Deep in the crimson

I find it interesting that half the country seems to be under the impression that Harvard, like all the other famous universities in the country, is run by a bunch of communists, since it’s definitely the most capitalistic organization I’ve ever been a part of. And since they had an endowment of something like $33 billion when I entered, I naturally assumed that they were good at making money. But in the last year they’ve lost around $10 billion, and in response started making cutbacks.

They’ve always made a specialty of moves like collecting bills at the beginning of the month but not issuing salaries until the end. But now they’re adopting even more popular measures like cutting free coffee in the break rooms and lowering the thermostats in buildings four degrees during the winter. Within days of their first announcement of losses after the investment banks started collapsing last year I noticed that the motion-sensing lights in the graduate dorm laundry rooms were changed to turn off within 10 seconds without motion. The light would turn off during the time that it took for me to load my clothes into the machine. And then I’d have to walk to the other end of the room, stand under the sensor and wave my arms for a good five seconds before they would turn back on. Never have I found it so hard to convince man or machine that I exist.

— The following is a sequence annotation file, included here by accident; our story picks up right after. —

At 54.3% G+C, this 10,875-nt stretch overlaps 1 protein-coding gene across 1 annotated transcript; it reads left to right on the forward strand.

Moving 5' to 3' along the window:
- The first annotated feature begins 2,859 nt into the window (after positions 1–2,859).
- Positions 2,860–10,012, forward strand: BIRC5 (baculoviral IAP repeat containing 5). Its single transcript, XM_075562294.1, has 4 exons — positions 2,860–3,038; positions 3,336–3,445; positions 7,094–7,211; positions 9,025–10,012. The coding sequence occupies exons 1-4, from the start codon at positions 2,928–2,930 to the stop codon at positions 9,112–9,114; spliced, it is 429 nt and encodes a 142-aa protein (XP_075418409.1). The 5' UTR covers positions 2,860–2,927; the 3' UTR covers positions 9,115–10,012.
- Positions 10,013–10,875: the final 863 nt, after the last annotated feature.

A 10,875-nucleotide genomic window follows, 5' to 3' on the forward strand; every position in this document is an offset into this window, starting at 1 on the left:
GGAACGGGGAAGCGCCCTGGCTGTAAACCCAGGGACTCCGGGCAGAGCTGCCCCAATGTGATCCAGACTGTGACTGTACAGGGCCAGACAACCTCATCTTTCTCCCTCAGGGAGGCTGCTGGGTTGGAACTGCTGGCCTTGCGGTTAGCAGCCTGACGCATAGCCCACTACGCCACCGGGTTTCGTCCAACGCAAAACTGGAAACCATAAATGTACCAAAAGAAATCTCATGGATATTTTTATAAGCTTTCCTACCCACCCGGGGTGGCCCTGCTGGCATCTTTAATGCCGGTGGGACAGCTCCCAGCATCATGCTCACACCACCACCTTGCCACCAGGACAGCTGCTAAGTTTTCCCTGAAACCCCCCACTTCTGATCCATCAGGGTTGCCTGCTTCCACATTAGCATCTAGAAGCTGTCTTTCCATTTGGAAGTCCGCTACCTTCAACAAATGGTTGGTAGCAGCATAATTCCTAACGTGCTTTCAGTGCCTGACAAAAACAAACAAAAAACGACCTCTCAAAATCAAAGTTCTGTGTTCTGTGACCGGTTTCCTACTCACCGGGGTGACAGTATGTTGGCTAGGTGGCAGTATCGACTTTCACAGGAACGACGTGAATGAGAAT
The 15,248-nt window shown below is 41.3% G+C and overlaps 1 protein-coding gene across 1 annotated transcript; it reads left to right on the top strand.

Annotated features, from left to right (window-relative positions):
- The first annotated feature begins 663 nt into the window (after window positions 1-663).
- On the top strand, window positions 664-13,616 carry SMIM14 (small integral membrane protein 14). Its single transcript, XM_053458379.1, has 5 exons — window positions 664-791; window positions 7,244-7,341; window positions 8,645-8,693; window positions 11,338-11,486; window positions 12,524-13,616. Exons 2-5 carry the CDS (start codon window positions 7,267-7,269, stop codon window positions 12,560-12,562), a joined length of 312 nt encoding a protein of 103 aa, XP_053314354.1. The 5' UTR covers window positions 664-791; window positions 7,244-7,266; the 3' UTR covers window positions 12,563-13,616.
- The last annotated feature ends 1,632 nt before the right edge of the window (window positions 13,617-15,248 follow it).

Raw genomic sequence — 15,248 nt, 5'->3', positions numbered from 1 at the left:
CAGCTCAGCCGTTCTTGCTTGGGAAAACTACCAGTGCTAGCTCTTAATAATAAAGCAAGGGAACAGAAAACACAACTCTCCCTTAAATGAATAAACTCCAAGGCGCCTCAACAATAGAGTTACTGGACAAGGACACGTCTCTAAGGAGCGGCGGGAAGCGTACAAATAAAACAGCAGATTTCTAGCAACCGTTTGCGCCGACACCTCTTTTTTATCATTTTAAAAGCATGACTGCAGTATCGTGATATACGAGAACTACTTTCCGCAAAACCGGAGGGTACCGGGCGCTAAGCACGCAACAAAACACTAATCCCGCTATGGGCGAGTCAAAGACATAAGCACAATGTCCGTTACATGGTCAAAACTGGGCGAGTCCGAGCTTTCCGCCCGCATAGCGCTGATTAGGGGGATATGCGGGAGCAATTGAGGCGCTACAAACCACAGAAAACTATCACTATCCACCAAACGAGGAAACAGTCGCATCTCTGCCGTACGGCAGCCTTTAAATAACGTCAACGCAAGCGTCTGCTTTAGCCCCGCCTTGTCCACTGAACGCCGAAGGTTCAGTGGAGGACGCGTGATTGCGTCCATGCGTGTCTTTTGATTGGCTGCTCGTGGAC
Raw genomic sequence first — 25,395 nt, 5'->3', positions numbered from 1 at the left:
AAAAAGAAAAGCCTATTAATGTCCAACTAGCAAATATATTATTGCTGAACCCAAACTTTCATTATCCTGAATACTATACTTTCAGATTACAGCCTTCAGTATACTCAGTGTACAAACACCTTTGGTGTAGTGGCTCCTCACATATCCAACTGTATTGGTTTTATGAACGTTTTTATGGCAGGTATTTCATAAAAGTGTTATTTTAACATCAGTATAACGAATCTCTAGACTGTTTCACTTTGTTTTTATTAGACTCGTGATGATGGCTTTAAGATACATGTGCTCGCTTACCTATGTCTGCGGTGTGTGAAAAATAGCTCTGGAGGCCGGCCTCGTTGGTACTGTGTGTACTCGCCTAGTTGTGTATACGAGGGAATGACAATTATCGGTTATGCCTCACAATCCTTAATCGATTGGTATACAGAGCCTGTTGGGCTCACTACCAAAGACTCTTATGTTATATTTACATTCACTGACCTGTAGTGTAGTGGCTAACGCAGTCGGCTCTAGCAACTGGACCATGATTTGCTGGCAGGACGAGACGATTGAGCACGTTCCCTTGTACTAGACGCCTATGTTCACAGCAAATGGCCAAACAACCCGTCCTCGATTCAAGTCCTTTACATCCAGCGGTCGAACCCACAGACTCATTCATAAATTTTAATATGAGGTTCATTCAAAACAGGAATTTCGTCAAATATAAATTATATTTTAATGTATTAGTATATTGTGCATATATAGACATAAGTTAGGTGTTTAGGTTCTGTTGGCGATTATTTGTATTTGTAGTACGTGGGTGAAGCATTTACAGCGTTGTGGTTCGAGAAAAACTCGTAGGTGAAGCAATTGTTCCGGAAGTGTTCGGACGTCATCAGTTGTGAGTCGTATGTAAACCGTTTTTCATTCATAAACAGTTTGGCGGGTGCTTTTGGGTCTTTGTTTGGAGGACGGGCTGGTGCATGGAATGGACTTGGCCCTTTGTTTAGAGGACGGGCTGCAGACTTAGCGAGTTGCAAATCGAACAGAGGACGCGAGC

Now I think I’m starting to see how they lost all that money. They have no idea where it came from or went to. They lose $10 billion through bad real estate investment and over-exposure in the stock market and they’re looking for it in the coffee carafes. Don’t be deceived by the physical resemblance of the faces on the money that you give to coked-up investment bankers and the money you give to the energy company. They’re really not related. Harvard is like an old woman who leaves her purse in a restaurant and, when she notices, starts poking the first teenager she sees with her umbrella, convinced he stole it.